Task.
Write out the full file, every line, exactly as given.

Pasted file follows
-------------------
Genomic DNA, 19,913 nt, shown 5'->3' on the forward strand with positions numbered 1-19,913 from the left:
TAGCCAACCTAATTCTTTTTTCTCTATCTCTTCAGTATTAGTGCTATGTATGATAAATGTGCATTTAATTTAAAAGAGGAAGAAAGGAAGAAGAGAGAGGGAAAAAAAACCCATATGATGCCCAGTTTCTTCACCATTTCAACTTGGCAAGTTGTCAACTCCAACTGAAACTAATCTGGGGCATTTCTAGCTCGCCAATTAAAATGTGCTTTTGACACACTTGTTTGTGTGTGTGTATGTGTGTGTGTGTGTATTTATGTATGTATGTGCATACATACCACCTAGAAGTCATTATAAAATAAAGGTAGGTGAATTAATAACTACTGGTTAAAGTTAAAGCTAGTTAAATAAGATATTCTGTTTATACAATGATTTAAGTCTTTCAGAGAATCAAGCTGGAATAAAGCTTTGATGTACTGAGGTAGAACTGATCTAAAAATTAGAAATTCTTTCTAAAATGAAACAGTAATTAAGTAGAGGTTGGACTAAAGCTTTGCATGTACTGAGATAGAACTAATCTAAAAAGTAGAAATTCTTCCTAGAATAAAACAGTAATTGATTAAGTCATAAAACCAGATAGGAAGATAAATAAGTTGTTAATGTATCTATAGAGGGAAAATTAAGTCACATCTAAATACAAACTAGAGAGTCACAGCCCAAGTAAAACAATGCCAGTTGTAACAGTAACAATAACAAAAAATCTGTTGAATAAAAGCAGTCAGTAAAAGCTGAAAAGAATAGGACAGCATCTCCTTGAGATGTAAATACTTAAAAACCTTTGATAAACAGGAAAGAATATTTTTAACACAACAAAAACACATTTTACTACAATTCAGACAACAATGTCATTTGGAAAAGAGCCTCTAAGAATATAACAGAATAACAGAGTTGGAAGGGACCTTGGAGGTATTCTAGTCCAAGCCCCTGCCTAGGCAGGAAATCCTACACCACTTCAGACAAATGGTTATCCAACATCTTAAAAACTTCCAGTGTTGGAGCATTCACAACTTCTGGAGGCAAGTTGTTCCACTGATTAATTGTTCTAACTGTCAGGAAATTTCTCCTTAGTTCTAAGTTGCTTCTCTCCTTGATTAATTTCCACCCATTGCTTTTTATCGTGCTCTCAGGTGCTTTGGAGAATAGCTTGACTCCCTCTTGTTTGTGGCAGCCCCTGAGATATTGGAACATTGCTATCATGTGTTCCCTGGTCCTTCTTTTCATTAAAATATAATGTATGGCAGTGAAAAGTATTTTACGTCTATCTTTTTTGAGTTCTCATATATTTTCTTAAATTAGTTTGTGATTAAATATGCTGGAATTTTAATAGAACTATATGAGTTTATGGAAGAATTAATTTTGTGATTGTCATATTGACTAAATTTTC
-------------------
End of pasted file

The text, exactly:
Genomic DNA, 19,913 nt, shown 5'->3' on the forward strand with positions numbered 1-19,913 from the left:
TAGCCAACCTAATTCTTTTTTCTCTATCTCTTCAGTATTAGTGCTATGTATGATAAATGTGCATTTAATTTAAAAGAGGAAGAAAGGAAGAAGAGAGAGGGAAAAAAAACCCATATGATGCCCAGTTTCTTCACCATTTCAACTTGGCAAGTTGTCAACTCCAACTGAAACTAATCTGGGGCATTTCTAGCTCGCCAATTAAAATGTGCTTTTGACACACTTGTTTGTGTGTGTGTATGTGTGTGTGTGTGTATTTATGTATGTATGTGCATACATACCACCTAGAAGTCATTATAAAATAAAGGTAGGTGAATTAATAACTACTGGTTAAAGTTAAAGCTAGTTAAATAAGATATTCTGTTTATACAATGATTTAAGTCTTTCAGAGAATCAAGCTGGAATAAAGCTTTGATGTACTGAGGTAGAACTGATCTAAAAATTAGAAATTCTTTCTAAAATGAAACAGTAATTAAGTAGAGGTTGGACTAAAGCTTTGCATGTACTGAGATAGAACTAATCTAAAAAGTAGAAATTCTTCCTAGAATAAAACAGTAATTGATTAAGTCATAAAACCAGATAGGAAGATAAATAAGTTGTTAATGTATCTATAGAGGGAAAATTAAGTCACATCTAAATACAAACTAGAGAGTCACAGCCCAAGTAAAACAATGCCAGTTGTAACAGTAACAATAACAAAAAATCTGTTGAATAAAAGCAGTCAGTAAAAGCTGAAAAGAATAGGACAGCATCTCCTTGAGATGTAAATACTTAAAAACCTTTGATAAACAGGAAAGAATATTTTTAACACAACAAAAACACATTTTACTACAATTCAGACAACAATGTCATTTGGAAAAGAGCCTCTAAGAATATAACAGAATAACAGAGTTGGAAGGGACCTTGGAGGTATTCTAGTCCAAGCCCCTGCCTAGGCAGGAAATCCTACACCACTTCAGACAAATGGTTATCCAACATCTTAAAAACTTCCAGTGTTGGAGCATTCACAACTTCTGGAGGCAAGTTGTTCCACTGATTAATTGTTCTAACTGTCAGGAAATTTCTCCTTAGTTCTAAGTTGCTTCTCTCCTTGATTAATTTCCACCCATTGCTTTTTATCGTGCTCTCAGGTGCTTTGGAGAATAGCTTGACTCCCTCTTGTTTGTGGCAGCCCCTGAGATATTGGAACATTGCTATCATGTGTTCCCTGGTCCTTCTTTTCATTAAAATATAATGTATGGCAGTGAAAAGTATTTTACGTCTATCTTTTTTGAGTTCTCATATATTTTCTTAAATTAGTTTGTGATTAAATATGCTGGAATTTTAATAGAACTATATGAGTTTATGGAAGAATTAATTTTGTGATTGTCATATTGACTAAATTTTC